The failure of injecting rooms run by the State of New South Wales in Sydney Australia is well recorded and can serve as a warning to Ireland where the suggestion to follow suit is now being pushed on the Irish people. But who will listen?
Working internationally and in Australia, sometimes with the Australian Government, has given me lots of opportunity to see what can work in decreasing drug use in a society. When it came to injecting rooms, what was made very clear was that addicts did not gain back control of their lives, according to a national Australian Government report.
The experience in Sydney showed that those presenting at injecting rooms brought their own heroin to inject under medical supervision. The result – police, knowing that addicts were carrying illegal substances, were required to make a personal decision to allow them enter the building without arrest or not. The outcome – heroin became legal on the street and created pockets of corruption in the police who now held such power over those people who were using.
Upon entry to the rooms, addicts very often inject larger amounts of heroin to get stronger effects. Knowing someone medical is on hand in case of an overdose creates a comfort zone for their drug use. After injecting they leave through the back door where prostitution and drug sales were often rife – making the area more unsafe and reducing the areas property prices overall.
Follow the money
The United Nations Convention on Narcotic Drugs bans the use of such injecting rooms -were they were known to be linked to the decriminalisation/legalisation of drugs which it does not support. The Irish Government has signed up to the UN Treaties - to open such rooms is flying in the face of that agreement. As it stands, Ireland is already being criticised for not complying with Article 33 of the UN Convention where young people are entitled to services that take them off all illicit or psychotropic substances - drug recovery services for young people here are few and far between.
The old saying goes: 'follow the money', so it's worth asking who is really benefiting from these rooms and the potential decriminalisation of drugs? Addicts often don't gain freedom from heroin by availing of injection rooms. Drugs are the second biggest trade in the world – linked with the arms trade - and unfortunately corruption feeds off the weak and powerless in this business.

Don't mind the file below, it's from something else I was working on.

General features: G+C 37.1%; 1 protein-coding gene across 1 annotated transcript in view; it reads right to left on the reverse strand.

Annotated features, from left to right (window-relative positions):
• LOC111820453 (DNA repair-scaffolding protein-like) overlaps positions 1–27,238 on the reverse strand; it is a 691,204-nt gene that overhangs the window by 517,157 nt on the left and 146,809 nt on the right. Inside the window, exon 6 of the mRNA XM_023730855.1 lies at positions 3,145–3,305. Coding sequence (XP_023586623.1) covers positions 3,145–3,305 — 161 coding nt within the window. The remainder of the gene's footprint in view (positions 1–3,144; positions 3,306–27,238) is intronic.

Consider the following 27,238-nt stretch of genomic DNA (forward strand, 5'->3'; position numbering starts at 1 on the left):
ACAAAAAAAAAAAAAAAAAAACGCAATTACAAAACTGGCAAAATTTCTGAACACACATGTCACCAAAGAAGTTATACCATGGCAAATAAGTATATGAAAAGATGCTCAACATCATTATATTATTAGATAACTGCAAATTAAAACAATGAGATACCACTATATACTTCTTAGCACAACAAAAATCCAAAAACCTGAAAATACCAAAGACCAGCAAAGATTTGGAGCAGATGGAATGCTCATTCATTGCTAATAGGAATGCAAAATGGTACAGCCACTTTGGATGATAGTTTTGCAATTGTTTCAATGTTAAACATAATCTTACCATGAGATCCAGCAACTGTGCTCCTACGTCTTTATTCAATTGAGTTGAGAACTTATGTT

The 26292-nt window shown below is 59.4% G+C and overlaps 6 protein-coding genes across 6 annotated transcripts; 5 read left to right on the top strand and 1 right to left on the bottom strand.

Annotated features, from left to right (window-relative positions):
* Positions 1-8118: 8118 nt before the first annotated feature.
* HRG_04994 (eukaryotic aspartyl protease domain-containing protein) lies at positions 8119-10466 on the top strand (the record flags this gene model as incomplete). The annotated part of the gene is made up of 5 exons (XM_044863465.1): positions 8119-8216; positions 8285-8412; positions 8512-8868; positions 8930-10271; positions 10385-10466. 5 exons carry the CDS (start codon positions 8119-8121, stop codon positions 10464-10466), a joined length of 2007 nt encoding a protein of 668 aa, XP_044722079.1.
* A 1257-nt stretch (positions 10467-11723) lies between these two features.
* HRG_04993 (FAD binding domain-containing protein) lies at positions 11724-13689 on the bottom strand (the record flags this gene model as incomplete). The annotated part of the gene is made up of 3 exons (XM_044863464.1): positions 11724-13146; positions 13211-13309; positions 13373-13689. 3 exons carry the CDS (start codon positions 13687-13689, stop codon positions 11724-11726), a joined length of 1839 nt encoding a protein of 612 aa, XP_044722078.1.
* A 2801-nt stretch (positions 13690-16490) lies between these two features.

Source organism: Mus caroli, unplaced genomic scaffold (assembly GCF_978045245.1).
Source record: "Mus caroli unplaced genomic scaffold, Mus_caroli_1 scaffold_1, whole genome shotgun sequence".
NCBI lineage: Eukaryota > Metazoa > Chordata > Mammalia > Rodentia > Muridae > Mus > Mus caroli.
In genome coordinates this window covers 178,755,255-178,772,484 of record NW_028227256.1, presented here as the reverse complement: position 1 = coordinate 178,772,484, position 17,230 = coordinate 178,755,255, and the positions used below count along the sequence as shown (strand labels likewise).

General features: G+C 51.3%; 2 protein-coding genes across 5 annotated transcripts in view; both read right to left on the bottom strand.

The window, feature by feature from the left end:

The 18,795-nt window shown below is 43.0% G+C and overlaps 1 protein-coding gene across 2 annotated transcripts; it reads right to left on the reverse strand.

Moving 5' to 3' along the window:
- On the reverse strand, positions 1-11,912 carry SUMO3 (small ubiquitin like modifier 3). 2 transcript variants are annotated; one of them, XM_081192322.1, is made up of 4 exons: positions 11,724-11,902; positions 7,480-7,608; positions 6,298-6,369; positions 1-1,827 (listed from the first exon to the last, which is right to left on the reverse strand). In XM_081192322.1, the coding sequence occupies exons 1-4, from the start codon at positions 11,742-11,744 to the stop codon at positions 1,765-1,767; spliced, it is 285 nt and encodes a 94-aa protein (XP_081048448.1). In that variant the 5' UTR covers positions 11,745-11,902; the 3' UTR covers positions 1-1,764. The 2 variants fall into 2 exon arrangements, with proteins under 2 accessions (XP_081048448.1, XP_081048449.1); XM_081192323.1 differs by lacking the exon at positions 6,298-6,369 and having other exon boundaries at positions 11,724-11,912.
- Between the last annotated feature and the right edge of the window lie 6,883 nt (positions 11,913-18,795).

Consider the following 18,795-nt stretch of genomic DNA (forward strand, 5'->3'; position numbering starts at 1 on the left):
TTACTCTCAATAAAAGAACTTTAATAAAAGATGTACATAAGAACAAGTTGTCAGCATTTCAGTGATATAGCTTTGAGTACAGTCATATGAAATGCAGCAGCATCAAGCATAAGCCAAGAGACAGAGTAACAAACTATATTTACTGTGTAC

Portugal is cited as a great success after decriminalising all drugs. Not so, according to the Dalgarno Institute in Australia who noted the Portuguese method of collecting evidence about their success is deeply flawed. Dalgarno notes: "The 'Silver Bullet', which is an estimate, is worded to sound like it is communicating evidence-based fact. So, when they use the term ‘evidence based’ to bolster their argument – it’s merely an evidential smoke screen.”
Leaving statistics and debates aside, parents in Ireland are struggling to prevent their children from using drugs with very little support. The over-prescription of drugs and a feeling of hopelessness leads to a feeling of helplessness. Ireland has one of the highest rates of drug use in Europe. Our lack of drug-free programmes to help people come off substances only worsens the problem. Over half of all suicides are drug- and alcohol-related. With only approximately 200 residential places, 40 detoxification units and a handful of day programmes, it's simply not enough.
Help is needed now not more drugs and ways of using them, according to Swedish drug expert Borje Dahl. Sweden, unlike Ireland, has one of the lowest rates of drug use. After a disastrous period following the decriminalisation of drugs, the Government has invested heavily in more drug-free programmes, policing and social care to deal with the issue.
A report from as far back as 2002, compiled by well-known recovery programme in Ireland ‘The Addiction Spoke’, noted that abstinence-based programmes had a higher success rate, were more cost-effective than subsiding addicts on drugs and helped people gain back control of their lives.
Using drugs and being facilitated to do so, regardless of the environment, can take away individuals' and families' opportunity to feel in control of their well-being. As communities fear for their future, Ireland needs to step up to the mark if it wants to reduce its human and financial costs. Preventing drug use, supporting recovery services and social networks is needed and possible. If there is no money for these programmes there most definitely should be no money for useless injecting rooms.
Marie Byrne is founder of the Aisling Group International, an addiction Counselling National Charity based in Ireland.